How would Confederate history books view G. Washington?

Discussion in 'Alternate History Discussion: Before 1900' started by althisfan, Jul 10, 2018.

  1. althisfan Banned

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    Recently I was at Mount Vernon and saw that during the Civil War both Union and Confederate troops saw the house as "neutral holy ground" and often went there on a pilgrimage and toured the grounds and paid their respect to his grave. So, as time went on would Southern history books (for like elementary and high school kids) consider the South the true successor to the USA and the "USA" as a corrupt version? Would Washington through Buchanan as "canon" and presidents? Could Washington's birthday be a Confederate holiday? Or would US history be considered semi-"colonial" (outside of events that took place in the South) and "national" history begins in 1860? Jamestown mentioned, but not the Pilgrims; Battle of Yorktown but not Saratoga? How would a national history develop with an independent CSA?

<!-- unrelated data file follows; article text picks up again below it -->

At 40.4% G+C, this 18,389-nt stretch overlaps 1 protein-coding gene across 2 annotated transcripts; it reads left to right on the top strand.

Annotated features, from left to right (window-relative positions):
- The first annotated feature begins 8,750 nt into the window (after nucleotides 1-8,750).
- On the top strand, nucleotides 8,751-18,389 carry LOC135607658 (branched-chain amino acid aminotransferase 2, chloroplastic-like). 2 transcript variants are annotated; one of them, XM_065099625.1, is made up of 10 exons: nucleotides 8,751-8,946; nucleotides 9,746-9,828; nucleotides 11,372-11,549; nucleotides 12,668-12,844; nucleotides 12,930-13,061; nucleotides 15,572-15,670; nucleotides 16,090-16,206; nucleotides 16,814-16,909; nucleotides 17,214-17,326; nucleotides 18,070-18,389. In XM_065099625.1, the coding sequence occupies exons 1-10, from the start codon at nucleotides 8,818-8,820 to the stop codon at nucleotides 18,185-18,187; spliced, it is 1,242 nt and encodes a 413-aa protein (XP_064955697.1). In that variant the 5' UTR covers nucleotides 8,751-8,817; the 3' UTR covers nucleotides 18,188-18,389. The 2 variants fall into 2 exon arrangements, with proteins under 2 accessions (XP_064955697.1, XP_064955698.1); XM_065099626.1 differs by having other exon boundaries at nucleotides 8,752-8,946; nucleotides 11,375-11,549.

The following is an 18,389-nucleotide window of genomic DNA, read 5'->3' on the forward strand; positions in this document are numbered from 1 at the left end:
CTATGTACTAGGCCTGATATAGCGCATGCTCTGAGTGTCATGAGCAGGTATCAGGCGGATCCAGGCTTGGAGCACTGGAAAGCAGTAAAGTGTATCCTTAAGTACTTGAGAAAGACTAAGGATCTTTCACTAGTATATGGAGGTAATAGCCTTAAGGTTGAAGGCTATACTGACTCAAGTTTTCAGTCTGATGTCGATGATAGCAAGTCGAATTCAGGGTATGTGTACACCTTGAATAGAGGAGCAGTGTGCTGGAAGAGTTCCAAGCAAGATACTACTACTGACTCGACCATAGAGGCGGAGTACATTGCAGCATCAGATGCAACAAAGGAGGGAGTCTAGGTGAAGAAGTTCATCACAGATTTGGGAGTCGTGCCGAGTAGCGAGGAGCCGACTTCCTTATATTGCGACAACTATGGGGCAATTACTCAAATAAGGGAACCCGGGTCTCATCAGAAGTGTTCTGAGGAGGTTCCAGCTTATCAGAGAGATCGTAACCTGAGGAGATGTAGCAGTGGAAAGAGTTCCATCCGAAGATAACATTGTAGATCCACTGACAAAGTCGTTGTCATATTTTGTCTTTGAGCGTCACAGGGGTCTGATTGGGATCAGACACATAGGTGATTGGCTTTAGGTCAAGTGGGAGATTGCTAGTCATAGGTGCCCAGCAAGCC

2. The Tai-Pan A Better Deal

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    Hamilton, Adams and such would get big boosts in the USA and even more vilified/forgotten in the CSA.
     
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  3. Lalli Well-Known Member

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    Probably they would worship Washington as much as OTL Americans do. Southerners would see Washington as opponent of tyranny like Davis, Lee and other Southern "Founder Fathers" were and thinking that later politicians ruined Washington's heritage.
     
  4. dcharleos Donor

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    https://en.wikipedia.org/wiki/Great_Seal_of_the_Confederate_States_of_America

    You tell me.
     
  5. althisfan Banned

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    • Warning
  6. dcharleos Donor

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    Seriously?